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Radiology. 1997 Feb;202(2):487-96.

Proton MR spectroscopy after acute central nervous system injury: outcome prediction in neonates, infants, and children.

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1
Department of Radiology, Magnetic Resonance Imaging, Loma Linda University School of Medicine 92354, USA.

Abstract

PURPOSE:

To evaluate the usefulness of proton magnetic resonance (MR) spectroscopy in predicting 6-12-month neurologic outcome in children after central nervous system injuries.

MATERIALS AND METHODS:

Localized single-voxel, 20-msec-echo-time MR spectra (including N-acetylaspartate [NAA], choline [Ch], creatine and phosphocreatine [Cr]) were obtained in the occipital gray matter in 82 patients and 24 control patients. Patient age groups were defined as neonates (< or = 1 month [n = 23]), infants (1-18 months [n = 31]), and children (> or = 18 months [n = 28]). Metabolite ratios and the presence of lactate were determined. Linear discriminant analysis-with admission clinical data, proton MR spectroscopy findings, and MR imaging score (three-point scale based on severity of structural neuroimaging changes)-was performed to help predict outcome in each patient. Findings were then compared with the actual 6-12-month outcome assigned by a pediatric neurologist.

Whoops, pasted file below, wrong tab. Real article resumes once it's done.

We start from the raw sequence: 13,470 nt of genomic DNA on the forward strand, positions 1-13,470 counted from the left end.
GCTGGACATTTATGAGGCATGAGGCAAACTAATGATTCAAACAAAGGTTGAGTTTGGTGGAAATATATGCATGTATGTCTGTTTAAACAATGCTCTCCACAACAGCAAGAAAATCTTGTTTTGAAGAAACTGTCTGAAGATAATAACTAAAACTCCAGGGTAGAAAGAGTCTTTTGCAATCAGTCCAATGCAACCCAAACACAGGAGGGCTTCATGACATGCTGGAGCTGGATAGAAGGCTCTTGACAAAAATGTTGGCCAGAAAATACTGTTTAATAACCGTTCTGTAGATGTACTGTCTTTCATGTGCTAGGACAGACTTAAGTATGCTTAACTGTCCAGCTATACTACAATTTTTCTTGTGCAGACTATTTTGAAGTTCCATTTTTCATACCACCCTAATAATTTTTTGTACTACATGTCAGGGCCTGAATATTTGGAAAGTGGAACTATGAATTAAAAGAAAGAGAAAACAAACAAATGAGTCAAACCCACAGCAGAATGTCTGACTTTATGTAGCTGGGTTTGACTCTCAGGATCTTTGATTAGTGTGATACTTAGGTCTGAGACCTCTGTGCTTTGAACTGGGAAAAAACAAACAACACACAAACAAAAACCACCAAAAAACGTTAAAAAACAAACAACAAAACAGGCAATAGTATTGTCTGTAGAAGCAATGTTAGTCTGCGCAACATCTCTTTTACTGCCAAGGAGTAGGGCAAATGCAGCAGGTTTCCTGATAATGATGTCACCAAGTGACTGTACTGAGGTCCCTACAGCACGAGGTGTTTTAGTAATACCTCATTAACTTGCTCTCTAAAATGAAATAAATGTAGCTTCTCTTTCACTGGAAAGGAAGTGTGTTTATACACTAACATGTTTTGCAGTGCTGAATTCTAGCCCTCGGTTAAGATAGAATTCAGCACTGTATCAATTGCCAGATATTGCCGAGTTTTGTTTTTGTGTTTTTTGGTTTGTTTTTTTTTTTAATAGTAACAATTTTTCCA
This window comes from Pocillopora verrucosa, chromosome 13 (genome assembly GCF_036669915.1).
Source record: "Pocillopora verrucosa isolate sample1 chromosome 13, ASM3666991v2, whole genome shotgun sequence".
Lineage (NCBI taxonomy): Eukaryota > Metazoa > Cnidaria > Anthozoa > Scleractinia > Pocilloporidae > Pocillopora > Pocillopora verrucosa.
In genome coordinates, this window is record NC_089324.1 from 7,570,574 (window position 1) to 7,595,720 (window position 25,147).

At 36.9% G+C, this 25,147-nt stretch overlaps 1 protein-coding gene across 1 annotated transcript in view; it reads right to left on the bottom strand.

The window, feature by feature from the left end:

RESULTS:

Outcome on the basis of proton MR spectroscopy findings combined with clinical data and MR imaging score was predicted correctly in 91% of neonates and in 100% of infants and children. Outcome on the basis of clinical data and MR imaging score alone was 83% in neonates, 84% in infants, and 93% in children. The presence of lactate was significantly higher in patients with poor outcome than in patients with good-moderate outcomes in all three age groups (neonates, 38% vs 5%; infants, 87% vs 5%; children, 64% vs 10% [chi 2 test, P < .02]). In children with poor outcomes, NAA/Cr ratios were significantly lower in infants (P = .006) and children (P < .001), and NAA/Ch ratios were significantly lower in infants (P = .001) and neonates (P = .05).

CONCLUSION:

Findings at proton MR spectroscopy helped predict long-term neurologic outcomes in children after central nervous system injury.

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